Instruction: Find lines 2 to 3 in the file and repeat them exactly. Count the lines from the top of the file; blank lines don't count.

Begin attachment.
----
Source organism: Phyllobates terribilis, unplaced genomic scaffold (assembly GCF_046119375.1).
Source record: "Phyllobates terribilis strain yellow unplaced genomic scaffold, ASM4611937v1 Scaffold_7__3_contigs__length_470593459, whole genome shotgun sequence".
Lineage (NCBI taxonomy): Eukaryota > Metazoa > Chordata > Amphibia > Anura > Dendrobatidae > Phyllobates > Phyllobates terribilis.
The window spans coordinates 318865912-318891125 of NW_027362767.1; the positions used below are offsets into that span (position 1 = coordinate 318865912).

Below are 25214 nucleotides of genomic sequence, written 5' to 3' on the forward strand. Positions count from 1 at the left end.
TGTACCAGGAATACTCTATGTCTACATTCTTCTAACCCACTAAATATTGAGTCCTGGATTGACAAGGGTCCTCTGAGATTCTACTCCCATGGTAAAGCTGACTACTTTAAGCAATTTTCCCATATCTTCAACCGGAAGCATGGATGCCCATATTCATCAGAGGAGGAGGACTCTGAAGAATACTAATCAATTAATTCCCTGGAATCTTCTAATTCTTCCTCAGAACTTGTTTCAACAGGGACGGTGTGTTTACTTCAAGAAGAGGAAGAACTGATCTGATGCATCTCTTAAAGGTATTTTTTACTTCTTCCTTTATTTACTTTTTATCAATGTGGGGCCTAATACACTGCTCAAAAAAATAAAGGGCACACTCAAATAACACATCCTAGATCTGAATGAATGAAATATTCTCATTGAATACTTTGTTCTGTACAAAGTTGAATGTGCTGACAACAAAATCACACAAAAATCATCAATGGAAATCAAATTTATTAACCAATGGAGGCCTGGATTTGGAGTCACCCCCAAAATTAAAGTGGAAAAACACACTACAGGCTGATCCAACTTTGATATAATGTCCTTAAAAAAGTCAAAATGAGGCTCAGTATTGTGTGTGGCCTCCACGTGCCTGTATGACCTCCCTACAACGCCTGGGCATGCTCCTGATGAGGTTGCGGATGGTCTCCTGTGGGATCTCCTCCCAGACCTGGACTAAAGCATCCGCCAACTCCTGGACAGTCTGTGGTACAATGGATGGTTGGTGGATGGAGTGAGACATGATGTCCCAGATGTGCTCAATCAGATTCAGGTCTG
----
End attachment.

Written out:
Source record: "Phyllobates terribilis strain yellow unplaced genomic scaffold, ASM4611937v1 Scaffold_7__3_contigs__length_470593459, whole genome shotgun sequence".
Lineage (NCBI taxonomy): Eukaryota > Metazoa > Chordata > Amphibia > Anura > Dendrobatidae > Phyllobates > Phyllobates terribilis.